I did spend a lot of the protests skiving with my friends who were slight rebels and mainly drank coffee rather than shouting, maybe somewhere in my deep conciousness I knew what we were doing was insane, I mean he's a nobel peace prize winner, what the heck were we doing!Even if the Dalai Lama's actions were wrong, Buddhists disturbing other's mind's, I never even asked myself how I would feel if people shouted at my spiritual guide while he was teaching me. I now feel so ashamed of my actions back then.

Not long after the protests doubts began to fill my mind, I was so unhappy it was unbearable, I was sick,tired,full of guilt and at this time I started to look around me at the others in the centre. I guess the vaneer had sullied because suddenly I saw a lot of sick,mentally unwell people desperately trying to appear happy. Infact the NKT seemed full of sick monks and Nuns and damaged lay people. The happiness we were selling wasn't there, noone I knew was any happier than the average person on the street yet the teachings we were given about how our path was the best, only and right path made us look at those outside NKT with a sort of sickly pity a million miles from the empathy Buddha teaches. I started to realise most of us seemed devoid of real emotion, we had become like logical robots but many including myself seemed unable to relate to how people outside the NKT felt.

So I disrobed and moved to Cornwall for a year,it was one of the hardest things I'd ever had to do,I was leaving my family behind, but it was this act that really started to open my eyes to the issues around the NKT. After just a few months back in the outside world I realised I found it so hard to relate to people, I never knew what to talk about, no one spoke NKT language, I felt so lost and alone a lot of my NKT friends were told not to contact me, doubt is seen as a disease in NKT world that must be avoided, not looked at or dicussed but just treated like an incurable disease that will make your arm fall off.I'm glad to say some friends ignored the advise and still called me but I think this is because I still had faith In the NKT at that point, I spoke to no one about my real doubts and feelings.   I went from a packed life full of friends to nothing over night and the lonliness was the worst of my life.  It was during this time I started to notice how difficult it was for me to relate and bond with other's, even old friends I had long before the NKT, I thought about the people I knew in the centre, especially the one's who had been living in a centre for year's and I realised most if not all of them were unwell in one way or another. Those with physical sickness worked themselves to near death, many had mental issues that were not addressed, other's seemed to suffer from crippling low self esteem, yet here we all were telling other's how to be happy, it was a joke.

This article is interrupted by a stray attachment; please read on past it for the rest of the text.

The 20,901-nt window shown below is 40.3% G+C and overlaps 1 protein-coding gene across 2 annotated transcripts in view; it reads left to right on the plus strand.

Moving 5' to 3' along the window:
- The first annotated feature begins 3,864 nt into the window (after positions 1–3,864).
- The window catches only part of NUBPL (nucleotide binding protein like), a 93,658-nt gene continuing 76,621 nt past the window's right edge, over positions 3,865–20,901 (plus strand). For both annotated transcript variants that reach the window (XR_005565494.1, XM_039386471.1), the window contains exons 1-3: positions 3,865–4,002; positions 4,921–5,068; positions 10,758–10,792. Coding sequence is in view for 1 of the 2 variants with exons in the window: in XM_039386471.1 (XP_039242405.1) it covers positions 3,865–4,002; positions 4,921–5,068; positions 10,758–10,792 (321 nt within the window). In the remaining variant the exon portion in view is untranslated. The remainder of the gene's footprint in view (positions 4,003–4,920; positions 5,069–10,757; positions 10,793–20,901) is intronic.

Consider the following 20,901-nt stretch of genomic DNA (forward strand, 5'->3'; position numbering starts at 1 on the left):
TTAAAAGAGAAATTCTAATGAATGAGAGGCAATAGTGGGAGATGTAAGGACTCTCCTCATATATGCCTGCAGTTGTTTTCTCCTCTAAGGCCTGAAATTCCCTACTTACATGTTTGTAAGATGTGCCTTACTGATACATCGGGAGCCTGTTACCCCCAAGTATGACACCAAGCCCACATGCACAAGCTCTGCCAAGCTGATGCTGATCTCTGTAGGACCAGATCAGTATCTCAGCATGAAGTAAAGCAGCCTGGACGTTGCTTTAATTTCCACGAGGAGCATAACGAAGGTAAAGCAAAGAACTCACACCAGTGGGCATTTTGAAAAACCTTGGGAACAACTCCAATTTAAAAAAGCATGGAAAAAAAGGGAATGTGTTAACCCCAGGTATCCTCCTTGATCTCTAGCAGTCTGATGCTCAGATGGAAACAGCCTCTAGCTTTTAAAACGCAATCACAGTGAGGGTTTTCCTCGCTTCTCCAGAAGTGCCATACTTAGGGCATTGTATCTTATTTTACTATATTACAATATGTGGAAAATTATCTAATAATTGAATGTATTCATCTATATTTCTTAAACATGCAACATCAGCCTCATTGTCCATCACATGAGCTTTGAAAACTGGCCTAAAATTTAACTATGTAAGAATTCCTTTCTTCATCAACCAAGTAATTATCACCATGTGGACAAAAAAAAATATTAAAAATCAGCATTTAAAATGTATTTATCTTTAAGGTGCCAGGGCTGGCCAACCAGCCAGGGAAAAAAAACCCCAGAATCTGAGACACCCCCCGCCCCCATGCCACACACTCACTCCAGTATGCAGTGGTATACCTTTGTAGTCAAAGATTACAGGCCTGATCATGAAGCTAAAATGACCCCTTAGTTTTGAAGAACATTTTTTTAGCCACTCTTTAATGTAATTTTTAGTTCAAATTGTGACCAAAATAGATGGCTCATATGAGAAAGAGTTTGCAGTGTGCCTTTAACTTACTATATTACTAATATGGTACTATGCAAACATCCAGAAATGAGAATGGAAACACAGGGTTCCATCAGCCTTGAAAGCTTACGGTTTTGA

After a year I came back to Bristol, found a place to live and started going to my centre again,(after disrobing in the NKT you are banned from all NKT centres and classes for a year, this is so isolating)  I just wanted to be part of my family again but it was never the same again,I guess it just couldn't be.

It wasn't long till I met someone, this person turned my life around and we quickly got married and had a child, my husband was not at all involved in the NKT and for this I will be ever grateful.It was my husband who helped me to see how strange things were within the NKT,he noticed the difference between how some acted in the centre and how they did outside,part of the ethos especially for teachers is to hide your faults from others this can put a tremendous strain on people a pressure to act very differently from who you are I believe this harmed many and put their position as a teacher in question.In the NKT everything is taken to the extreme and so many take the teachings completly literally without the adition of their own wisdom, this mean's common sense is sacrificed on the altar of purity.  Over the years in the NKT I saw a lot of people lose it and for some it was the amount of work, for others it was the strain of having to pretend to be something they were not. There was very little acceptance of ourselves in NKT world no self respect, self love, no mindfulness teachings which are based in learning to observe your mind without judgement. Infact there was so much in the NKT that reminded me of old testament teachings. So little joy, so much matrydom. I was slowly with the help of my husband trying to pull away but it was hard for me to drop my faith in Geshe-la, I felt all the issues were simply with the way people practised not with him, I guess I really wanted to see him as pure, some thing to hold on to. I can not I am sad to say give you all of the details of what happened next as it affected some friends of mine and they wish to stay silent on the matter but enough evidence was presented to me of the dubious nature of Kelsang Gyatso and the lengths he will go to in order to protect his empire. 

I had over the year's heard many stories similar to this but I had never personally known the people involved and as in this case I did I was convinced that whatever good intention Kelsang Gyatso began with he had devinately lost it along the way.